Not to dis headphone/earbud listeners, but on a fine audio system it really shines. If you know the feeling of a classical live quartet in an intimate setting--that's the feel/imaging I perceive. The outstanding recording/production is part of the artistry, and these artists are at the top of their game.
RRR. I have used Musicstack with good results. And you can find many out of print works as well. Cheers
One of the best recent books about the Irish famine and migration to our American shores (my great grand parents all came from SW Ireland) is The Graves Are Walking: The Great Famine and the Saga of the Irish People by John Kelly.
"In this masterful, comprehensive account of the Irish Potato Famine, delivered with novelistic flair, Kelly gives us not only the startling facts of this disaster--one of the worst to strike mankind, killing twice as many lives as the American Civil War--but examines the intersection of political greed, bacterial infection, religious intolerance, and racism that made it possible. Kelly brings new material to his analysis of relevant political factors during the years leading up to the famine, and the extent to which Britain's nation-building policies exacerbated the mounting crisis. Despite the shocking, infuriating implications of his findings, The Graves Are Walking is ultimately a story of triumph--of one people's ability to remake themselves in a new land in the face of the unthinkable."
Interesting article, Mr B.
NB A Bengali economist Amartyeh Sen won a 'Nobel' Prize for Economics with his book on famines. He studied the great Bengal Famine (1943) and some later famines in East Africa. He argued strongly that in the modern world famines are largely caused by capitalist economics.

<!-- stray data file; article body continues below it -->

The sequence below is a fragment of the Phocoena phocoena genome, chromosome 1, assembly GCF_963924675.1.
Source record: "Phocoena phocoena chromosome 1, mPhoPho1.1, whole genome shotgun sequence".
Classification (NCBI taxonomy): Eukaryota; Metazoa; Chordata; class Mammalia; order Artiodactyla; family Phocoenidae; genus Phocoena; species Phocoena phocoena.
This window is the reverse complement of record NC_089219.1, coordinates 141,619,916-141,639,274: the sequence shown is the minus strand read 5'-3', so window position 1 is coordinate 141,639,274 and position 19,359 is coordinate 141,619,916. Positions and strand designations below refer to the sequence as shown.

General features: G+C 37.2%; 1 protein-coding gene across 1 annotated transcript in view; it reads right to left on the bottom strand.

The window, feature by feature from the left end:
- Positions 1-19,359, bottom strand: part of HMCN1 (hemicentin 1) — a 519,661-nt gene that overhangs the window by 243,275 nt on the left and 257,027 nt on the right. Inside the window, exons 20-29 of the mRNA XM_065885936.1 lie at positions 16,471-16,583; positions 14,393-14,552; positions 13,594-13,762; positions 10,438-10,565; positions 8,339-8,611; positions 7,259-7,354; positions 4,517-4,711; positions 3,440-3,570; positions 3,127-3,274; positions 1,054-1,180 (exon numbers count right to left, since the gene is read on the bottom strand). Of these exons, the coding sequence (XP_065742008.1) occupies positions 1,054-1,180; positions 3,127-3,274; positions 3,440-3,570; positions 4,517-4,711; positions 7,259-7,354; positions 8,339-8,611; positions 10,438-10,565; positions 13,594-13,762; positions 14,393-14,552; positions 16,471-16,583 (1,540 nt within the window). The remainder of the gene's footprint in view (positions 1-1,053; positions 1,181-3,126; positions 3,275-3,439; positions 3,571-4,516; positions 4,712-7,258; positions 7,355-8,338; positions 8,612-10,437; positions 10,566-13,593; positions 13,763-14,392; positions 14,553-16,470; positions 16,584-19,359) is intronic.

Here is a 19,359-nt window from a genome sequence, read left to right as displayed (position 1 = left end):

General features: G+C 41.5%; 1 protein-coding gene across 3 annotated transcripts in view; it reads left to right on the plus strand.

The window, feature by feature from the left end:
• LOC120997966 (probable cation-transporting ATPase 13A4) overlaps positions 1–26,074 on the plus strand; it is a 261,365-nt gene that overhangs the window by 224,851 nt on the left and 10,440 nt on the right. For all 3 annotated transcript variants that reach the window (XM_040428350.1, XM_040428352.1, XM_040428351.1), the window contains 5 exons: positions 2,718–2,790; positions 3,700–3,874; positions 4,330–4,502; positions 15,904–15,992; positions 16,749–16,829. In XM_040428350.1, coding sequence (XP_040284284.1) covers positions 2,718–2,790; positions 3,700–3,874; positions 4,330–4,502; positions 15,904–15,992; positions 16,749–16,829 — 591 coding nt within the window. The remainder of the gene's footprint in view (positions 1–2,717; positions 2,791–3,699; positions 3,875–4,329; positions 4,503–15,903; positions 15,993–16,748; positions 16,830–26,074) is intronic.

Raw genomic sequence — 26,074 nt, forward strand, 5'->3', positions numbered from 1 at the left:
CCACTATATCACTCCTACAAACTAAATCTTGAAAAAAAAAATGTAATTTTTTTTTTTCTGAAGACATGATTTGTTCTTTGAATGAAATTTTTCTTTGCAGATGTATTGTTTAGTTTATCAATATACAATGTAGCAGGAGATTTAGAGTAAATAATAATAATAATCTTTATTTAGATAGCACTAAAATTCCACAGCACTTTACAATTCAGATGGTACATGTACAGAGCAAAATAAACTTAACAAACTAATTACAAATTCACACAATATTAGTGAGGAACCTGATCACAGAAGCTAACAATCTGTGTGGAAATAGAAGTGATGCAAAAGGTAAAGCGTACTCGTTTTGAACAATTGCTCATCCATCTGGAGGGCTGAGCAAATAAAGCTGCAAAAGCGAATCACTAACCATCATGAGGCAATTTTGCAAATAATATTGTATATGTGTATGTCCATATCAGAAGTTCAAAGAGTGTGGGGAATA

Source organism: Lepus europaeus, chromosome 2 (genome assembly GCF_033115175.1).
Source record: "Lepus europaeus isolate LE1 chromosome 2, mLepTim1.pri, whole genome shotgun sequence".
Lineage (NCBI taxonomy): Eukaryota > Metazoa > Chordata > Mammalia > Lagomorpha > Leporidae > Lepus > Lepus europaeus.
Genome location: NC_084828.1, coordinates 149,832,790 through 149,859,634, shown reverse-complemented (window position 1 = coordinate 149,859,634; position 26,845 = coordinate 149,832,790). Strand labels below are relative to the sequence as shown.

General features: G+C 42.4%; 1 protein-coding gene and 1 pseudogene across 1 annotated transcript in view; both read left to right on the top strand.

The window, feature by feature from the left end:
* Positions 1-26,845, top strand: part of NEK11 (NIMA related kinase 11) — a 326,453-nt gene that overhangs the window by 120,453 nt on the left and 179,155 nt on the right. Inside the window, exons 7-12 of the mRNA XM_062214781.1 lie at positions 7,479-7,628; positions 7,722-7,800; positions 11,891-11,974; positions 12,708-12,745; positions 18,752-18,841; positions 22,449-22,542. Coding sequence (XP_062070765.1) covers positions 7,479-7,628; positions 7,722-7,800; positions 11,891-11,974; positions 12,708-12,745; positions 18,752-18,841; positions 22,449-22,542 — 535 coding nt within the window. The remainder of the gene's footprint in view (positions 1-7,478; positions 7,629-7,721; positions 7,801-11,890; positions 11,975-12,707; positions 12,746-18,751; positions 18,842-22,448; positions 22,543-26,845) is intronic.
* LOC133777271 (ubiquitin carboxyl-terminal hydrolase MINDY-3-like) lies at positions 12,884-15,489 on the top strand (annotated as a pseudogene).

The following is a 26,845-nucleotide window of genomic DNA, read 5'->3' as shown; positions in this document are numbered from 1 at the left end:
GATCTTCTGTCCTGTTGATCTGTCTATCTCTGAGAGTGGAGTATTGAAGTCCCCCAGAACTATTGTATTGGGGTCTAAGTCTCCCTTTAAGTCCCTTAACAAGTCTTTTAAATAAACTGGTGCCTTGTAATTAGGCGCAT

Not by an actual shortage of food but by the poverty which means that with grain hoarding and speculation, when food prices are ramped up, the poor end up starving.
In Bengal, under British administration, over 3 million people died. Even though there was plenty of grain in other parts of India. And the Churchill government denied there was a famine, and refused to arrange for ships to bring food to the afflicted area.
In each case study, Sen showed the famine had economic and political causes - i.e. a market failure.
So long as we have a 'production for profit' system and society is class, famines of this sort will remain.
They afflict the poor, while the rich profit. Such is the nature of
Pure Capitalism is a recipe for Disaster. The United States has been modifying that to try to find a more humane economic system. Mr. Trump seems to be advocating a return to Pure Capitalism. What are you advocating? It is not enough to be against something, what are you for?